When Mattel and National Geographic approached Nadkarni, she said, she knew a societal shift had taken place. There were, she said, “a larger number of girls who wanted to explore what being a field scientist might be like.” She attributed the success of the Explorer Barbie series to society’s growing approval of women in STEM-related fields.
Nadkarni, now 68, remains quite active in the field of tree science. On her recent Pacific Northwest trip, she checked in on a project that started in 2016, documenting the lifespans of mosses and lichens that live on tree trunks. Nadkarni is also familiar to listeners of KUER, NPR Utah, for her weekly “TreeNote” feature.
Looking back on her work with Mattel, Nadkarni said she acknowledges her understanding of the corporate ladder’s rungs was hard-won.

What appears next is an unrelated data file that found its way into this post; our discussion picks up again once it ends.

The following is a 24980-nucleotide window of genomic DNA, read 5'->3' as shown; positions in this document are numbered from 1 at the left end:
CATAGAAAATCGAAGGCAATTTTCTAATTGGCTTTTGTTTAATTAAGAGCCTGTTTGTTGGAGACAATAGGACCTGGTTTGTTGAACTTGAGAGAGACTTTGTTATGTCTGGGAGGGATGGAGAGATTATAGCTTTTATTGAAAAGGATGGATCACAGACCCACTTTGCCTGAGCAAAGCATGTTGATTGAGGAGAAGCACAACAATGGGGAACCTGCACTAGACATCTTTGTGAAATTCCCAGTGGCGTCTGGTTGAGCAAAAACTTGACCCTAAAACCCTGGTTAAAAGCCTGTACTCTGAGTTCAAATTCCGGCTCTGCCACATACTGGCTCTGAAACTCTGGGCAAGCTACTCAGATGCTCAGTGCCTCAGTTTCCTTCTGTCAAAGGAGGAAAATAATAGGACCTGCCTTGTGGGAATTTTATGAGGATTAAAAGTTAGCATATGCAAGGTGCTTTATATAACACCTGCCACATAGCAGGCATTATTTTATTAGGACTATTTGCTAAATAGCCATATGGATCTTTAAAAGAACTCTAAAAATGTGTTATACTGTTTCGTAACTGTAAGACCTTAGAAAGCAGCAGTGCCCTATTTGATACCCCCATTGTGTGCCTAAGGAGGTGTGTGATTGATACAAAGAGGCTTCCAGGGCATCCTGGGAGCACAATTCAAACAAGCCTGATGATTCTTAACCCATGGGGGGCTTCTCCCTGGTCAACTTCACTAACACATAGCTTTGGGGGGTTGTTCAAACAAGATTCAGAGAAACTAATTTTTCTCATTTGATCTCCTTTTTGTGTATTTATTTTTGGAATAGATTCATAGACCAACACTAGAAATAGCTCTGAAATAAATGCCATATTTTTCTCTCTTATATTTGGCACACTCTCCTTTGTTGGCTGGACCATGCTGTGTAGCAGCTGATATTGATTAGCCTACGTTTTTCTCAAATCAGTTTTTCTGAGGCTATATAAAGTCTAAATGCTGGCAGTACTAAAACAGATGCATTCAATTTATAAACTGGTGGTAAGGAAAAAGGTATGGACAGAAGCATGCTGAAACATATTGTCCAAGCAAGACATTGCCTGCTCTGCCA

“The corporate world is about having to meet the bottom line and to protect its products,” she says.
Even so, Nadkarni said her experiences with the company were largely positive. “The people I actually interacted with at Mattel were forward-thinking, easy to communicate with, and had the interests of girls and women at heart,” she said.
Since the Explorer Barbie series was released, other female dolls holding various careers have been introduced, as Barbie carves out a new space for herself in the current market. And the movie’s success — it topped $1 billion in global ticket sales last weekend, making Gerwig the first solo female director to reach that mark — confirms that Barbie is a champion for everyone.
Even as Barbie’s world continues to spin, Nadkarni said, she could be doing more.
“I think it would also be good to have Barbies who are stay-at-home moms, nannies, nurses, house-cleaners and people who are homeless,” she said, “to build a sense of understanding of all people in society.”
Editor’s note • This story is available to Salt Lake Tribune subscribers only. Thank you for supporting local journalism.